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Hand rankings

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Hand rankings - Mon Dec 19, 2011, 03:57 AM
(#1)
dunecat's Avatar
Since: Dec 2011
Posts: 3
Hi people, I´m a beginner player and I hope to use this forum to clear some doubts of mine that might appear and soon be able to contribute around here

So, one of my first problems when I tried to study the game seriously was : Which hole cards are the best? I was soon introduced to some rankings that already exist : Sklansky I guess the most famous, Todd Mummert´s, Phil Hellmuth´s, the Chen formula that allows power ranking, ranking based on statistics of real games.

I know that even in pre-flop there are a *lot* of variables to observe and to become familiar with, like position, previous reading, raises ... but isolating just this one variable - our initial cards, is there one ranking that is "correct"?

What should one try to get when using such a chart? I think the idea is to know purely how many worse and better hands there exist compared to yours. Additional information might change all of that and a "bad" hand (ranked low) might become a good hand. But I would like to know what´s the mathematical correct ranking, the one that describes the solution to the simple problem: Given two cards, what are the odds that this hand is the winning hand considering an additional random set of 5 cards (flop+turn+river) and N pairs of random cards that compete against you? Rank this cards from the highest to lowest.

I could rely on Sklansky´s ranking? I hope I made myself clear. Thanks in advance,
Allan
 
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Mon Dec 19, 2011, 08:06 AM
(#2)
royalraise85's Avatar
Since: Jul 2011
Posts: 26,032
(Community Coordinator)
Hi Dunecat,

May I first say that you are very welcome here at PSO!

If you are a beginner as you say, I would strongly suggest using the hand ranking chart that you would have seen in the Core Course which you have passed. Generally, all the experienced players agree that these are the starting hands that will offer you the best chances.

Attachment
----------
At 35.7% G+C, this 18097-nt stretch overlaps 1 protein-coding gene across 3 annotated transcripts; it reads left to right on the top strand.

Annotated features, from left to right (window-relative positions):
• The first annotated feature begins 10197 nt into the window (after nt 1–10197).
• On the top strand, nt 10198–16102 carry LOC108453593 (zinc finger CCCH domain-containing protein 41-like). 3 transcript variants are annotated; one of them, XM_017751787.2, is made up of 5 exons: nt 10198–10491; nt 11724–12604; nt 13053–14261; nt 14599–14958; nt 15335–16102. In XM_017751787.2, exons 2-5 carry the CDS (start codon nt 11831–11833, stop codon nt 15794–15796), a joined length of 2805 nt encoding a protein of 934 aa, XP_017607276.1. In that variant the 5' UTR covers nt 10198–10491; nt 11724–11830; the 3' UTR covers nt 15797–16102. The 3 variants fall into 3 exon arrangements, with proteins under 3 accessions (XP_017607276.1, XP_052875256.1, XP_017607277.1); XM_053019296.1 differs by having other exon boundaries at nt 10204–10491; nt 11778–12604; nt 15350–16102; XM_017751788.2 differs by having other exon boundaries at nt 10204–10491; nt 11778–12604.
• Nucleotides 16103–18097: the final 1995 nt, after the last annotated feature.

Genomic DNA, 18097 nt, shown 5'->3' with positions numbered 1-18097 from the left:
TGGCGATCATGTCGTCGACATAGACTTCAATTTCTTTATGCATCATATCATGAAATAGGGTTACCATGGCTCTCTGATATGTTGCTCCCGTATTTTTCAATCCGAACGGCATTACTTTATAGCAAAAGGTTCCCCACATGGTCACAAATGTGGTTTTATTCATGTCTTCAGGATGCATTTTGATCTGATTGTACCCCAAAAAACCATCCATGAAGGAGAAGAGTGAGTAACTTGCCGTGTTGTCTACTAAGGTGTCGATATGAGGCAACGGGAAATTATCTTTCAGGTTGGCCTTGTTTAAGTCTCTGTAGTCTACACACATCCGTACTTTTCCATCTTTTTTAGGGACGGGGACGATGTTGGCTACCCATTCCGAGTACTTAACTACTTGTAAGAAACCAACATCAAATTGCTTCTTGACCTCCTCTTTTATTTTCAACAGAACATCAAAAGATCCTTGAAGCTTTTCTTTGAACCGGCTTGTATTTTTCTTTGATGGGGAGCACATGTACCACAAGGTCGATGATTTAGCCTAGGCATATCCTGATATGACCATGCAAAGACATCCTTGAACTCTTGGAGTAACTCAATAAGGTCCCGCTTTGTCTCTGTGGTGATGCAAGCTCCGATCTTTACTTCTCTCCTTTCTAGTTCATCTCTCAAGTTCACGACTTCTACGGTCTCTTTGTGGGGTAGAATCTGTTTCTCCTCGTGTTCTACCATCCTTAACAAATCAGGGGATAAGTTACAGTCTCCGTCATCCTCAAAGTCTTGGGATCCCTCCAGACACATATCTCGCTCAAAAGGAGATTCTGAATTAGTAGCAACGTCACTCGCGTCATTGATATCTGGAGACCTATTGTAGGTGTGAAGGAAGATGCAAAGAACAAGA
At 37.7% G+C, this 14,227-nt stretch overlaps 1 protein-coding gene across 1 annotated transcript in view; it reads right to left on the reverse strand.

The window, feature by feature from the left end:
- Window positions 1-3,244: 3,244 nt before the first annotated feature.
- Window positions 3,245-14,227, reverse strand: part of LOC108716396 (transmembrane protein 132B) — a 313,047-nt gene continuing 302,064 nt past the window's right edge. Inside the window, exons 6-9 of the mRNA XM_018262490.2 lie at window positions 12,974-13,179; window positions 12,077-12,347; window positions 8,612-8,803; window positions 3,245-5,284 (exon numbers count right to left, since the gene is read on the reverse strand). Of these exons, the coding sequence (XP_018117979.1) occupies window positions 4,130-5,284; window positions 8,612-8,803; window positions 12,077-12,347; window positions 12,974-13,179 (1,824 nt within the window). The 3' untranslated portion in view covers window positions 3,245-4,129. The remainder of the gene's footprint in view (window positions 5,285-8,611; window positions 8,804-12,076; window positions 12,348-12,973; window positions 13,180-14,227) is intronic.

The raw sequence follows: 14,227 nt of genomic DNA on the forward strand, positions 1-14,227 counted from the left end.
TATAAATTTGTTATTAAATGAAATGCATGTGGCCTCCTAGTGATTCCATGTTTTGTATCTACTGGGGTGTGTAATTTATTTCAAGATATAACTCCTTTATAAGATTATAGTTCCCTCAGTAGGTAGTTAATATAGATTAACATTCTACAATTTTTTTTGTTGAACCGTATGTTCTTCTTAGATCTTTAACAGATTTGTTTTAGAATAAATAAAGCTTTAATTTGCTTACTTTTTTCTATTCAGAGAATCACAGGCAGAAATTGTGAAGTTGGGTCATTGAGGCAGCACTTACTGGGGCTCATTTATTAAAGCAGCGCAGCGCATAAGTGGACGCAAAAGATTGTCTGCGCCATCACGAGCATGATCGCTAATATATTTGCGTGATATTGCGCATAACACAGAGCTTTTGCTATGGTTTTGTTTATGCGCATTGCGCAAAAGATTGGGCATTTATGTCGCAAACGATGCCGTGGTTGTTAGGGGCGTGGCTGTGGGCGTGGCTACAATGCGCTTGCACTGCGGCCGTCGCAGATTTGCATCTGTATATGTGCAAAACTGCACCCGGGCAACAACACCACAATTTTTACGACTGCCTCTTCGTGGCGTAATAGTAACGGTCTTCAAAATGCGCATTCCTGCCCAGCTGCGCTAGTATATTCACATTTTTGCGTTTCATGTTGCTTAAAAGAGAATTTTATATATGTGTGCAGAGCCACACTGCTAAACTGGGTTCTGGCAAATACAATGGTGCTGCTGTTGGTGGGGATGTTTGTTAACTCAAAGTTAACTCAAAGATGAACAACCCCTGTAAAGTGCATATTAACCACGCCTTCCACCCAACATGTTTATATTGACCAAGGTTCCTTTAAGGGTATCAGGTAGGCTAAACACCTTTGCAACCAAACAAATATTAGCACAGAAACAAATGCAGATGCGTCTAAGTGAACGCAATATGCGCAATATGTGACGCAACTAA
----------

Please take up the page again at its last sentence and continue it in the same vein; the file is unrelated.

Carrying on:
There is a beginners training series by professional Spacegravy and in Part 1 he makes recommendations for starting hands for different positions and blind levels. It's well worth watching!

Again, it's great to see you here! Why not drop an introduction into the New Members section and let us know a little about how you got started playing poker and how you came across PSO.

Wishing you every success at the tables.

Raiser


Moderator

Bracelet Winner


 
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Mon Dec 19, 2011, 12:25 PM
(#3)
ravenqueen76's Avatar
Since: Sep 2011
Posts: 75
Hi Dunecat and welcome!

i agree that if your just starting out playing poker your best off using the starting hand chart fm PSO.

you will notice that as you progress and learn you will probably open up your game (or not).
play with the chart next to your pc and take your time to learn. if you play no limit hold em, stick to the chart in the beginning!! this way you will have the best chance because it lists the better starting hands for every postition.